place August 4-6, will also focus on environmental issues, with
educational and interactive booths in the Causapalooza area as well as
a "virtual march" coordinated by StopGlobalWarming.org.
Lolla will also be the first event in Chicago to make use of a new,
easily identifiable recycling container that the Chicago Parks
District is rolling out around the city this summer.
Even lesser-known festivals, such as the 10th annual jam-band-centric
All Good Music Festival in Masontown, West Virginia (July 14-16), are
getting into the act. For the past seven years, the event's promoter
has hired Vermont's Clean Vibes to handle all trash collection and
recycling on site, with the goal of leaving nothing but footprints
behind on the Marvin's Mountaintop site. Vibes also cleans up several
miles of access roads before and after the concert; this year, it
expects to collect almost 4 tons of recyclable materials.
"We need to invest back into what we're doing and start the process of
change, and maybe it will become standard practice in the tour
business," Warped's Lyman said.
- Gil Kaufman
What do you think of this story? You Tell Us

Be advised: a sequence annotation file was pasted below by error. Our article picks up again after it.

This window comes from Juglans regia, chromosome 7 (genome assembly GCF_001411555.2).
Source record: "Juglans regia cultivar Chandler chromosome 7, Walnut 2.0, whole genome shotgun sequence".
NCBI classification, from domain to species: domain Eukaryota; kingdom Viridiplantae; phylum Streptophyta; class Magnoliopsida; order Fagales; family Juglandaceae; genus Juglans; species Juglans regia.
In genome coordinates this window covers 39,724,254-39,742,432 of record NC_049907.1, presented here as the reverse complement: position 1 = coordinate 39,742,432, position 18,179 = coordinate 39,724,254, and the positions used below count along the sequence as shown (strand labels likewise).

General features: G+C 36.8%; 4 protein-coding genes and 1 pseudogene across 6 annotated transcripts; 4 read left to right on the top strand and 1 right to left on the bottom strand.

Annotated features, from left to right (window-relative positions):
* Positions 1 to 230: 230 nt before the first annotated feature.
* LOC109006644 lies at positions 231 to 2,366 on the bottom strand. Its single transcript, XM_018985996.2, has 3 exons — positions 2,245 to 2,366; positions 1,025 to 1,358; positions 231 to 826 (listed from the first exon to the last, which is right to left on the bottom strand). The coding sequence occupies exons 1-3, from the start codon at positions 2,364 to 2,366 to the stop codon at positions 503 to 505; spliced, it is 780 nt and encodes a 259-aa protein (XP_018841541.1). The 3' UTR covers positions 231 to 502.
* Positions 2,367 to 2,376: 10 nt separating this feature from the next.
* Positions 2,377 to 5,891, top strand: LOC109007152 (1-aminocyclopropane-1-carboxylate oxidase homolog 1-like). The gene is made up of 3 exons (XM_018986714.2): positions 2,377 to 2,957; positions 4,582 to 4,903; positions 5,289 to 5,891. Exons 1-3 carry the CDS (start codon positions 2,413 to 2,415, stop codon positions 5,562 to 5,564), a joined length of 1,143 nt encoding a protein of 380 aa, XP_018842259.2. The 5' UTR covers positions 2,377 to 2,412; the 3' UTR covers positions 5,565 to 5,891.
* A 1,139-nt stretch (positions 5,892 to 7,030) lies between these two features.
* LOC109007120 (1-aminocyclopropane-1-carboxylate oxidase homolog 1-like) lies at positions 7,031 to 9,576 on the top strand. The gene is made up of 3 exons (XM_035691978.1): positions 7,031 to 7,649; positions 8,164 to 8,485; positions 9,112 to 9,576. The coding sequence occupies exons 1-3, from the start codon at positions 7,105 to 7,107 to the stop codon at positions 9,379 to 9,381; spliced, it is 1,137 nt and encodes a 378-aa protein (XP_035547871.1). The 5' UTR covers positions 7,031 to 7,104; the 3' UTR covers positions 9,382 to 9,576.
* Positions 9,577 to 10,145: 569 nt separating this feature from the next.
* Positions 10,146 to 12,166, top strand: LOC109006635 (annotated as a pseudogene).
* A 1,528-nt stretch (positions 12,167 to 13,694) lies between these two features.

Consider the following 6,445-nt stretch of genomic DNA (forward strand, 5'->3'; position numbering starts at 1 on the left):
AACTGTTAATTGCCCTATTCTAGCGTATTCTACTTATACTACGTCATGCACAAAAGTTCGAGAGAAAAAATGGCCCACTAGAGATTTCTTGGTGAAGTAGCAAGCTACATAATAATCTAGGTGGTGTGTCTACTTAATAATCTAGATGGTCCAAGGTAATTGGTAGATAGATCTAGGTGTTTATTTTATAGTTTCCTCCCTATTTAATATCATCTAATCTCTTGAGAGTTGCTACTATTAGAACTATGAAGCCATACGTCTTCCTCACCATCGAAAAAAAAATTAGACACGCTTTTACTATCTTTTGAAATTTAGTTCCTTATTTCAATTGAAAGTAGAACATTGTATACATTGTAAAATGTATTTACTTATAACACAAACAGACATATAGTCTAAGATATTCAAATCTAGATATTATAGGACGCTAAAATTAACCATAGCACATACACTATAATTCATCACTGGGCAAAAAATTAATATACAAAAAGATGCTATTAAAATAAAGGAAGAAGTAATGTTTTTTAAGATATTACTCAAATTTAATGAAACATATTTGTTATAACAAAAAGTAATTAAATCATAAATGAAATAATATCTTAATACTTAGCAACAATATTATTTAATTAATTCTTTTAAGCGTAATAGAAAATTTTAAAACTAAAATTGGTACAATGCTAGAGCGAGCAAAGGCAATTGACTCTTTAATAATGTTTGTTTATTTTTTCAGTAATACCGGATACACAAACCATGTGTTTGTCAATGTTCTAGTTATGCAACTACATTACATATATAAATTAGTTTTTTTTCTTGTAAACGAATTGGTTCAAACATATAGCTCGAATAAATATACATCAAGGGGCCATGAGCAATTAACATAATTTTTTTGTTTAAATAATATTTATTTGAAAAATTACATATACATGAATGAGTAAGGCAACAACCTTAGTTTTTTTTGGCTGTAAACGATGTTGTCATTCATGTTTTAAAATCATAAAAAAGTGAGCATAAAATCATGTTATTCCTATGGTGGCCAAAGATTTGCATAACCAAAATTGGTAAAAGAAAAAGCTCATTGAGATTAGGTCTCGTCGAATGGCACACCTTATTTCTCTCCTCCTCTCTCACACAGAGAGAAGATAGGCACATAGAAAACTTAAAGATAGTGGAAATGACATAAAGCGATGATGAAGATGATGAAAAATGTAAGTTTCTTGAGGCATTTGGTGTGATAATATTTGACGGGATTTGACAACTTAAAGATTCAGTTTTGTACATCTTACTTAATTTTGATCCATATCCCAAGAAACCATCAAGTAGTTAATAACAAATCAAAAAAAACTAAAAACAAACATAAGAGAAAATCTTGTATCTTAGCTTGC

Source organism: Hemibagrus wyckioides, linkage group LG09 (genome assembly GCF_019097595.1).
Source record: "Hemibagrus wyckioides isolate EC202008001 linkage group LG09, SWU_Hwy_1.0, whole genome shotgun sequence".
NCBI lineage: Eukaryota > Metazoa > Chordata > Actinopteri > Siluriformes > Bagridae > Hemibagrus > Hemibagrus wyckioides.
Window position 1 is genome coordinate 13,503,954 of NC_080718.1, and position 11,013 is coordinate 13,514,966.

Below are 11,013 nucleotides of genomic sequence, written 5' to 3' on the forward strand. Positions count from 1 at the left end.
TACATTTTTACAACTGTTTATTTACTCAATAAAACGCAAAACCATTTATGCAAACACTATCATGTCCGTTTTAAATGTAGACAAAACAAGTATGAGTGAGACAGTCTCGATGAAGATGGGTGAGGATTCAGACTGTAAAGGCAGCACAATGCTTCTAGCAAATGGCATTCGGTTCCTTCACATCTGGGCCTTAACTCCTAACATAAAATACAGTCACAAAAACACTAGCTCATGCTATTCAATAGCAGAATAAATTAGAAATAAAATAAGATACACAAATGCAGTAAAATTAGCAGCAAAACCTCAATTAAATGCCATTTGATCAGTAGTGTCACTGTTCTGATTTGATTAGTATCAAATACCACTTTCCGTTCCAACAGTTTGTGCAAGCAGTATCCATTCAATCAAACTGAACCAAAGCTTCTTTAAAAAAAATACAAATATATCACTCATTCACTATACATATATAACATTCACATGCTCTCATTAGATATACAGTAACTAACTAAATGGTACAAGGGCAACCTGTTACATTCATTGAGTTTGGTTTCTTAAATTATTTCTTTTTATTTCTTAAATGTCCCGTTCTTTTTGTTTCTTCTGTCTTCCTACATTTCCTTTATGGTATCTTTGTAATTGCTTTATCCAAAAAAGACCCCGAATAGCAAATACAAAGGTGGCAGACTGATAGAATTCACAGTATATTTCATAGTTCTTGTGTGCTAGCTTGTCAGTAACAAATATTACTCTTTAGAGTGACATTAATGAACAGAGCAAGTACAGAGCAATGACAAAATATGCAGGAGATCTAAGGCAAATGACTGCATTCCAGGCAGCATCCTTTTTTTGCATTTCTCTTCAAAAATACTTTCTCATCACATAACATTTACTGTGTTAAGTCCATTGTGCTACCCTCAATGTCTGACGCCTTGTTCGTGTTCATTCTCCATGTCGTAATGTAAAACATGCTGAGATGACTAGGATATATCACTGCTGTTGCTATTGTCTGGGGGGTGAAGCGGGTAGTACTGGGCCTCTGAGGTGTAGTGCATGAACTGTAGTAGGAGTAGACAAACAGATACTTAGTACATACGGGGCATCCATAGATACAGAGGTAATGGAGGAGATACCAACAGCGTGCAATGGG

On Apr 20, 12:51 pm, "Laurie Batchelder Adams" <lbaas...@no.address>
> I'm looking for waste comp data for small event centers. Denver will be
> implementing a recycling program at its Red Rocks Amphitheater which is a
> small outdoor arena open from May to September each year and hosting mostly
> concerts on a nearly nightly basis during the season. While the concert
> audiences vary in size, the relative activity is very consistent, unlike a
> fairgrounds or coliseum. Like a stadium, there are tailgate parties in the
> parking lots but consumption for the evening events leans towards liquids
> more than solids. Therefore we expect the waste composition to be different
> from the larger, more diverse event facilities. Do any of you have (or know
> of) a similar, small outdoor arena that might have a similar waste stream
> and available data? Thanks,
> Laurie Batchelder Adams
> 2186 S. Washington St.
> Denver, Colorado 80210
> <mailto:lbaas...@no.address> lbaas...@no.address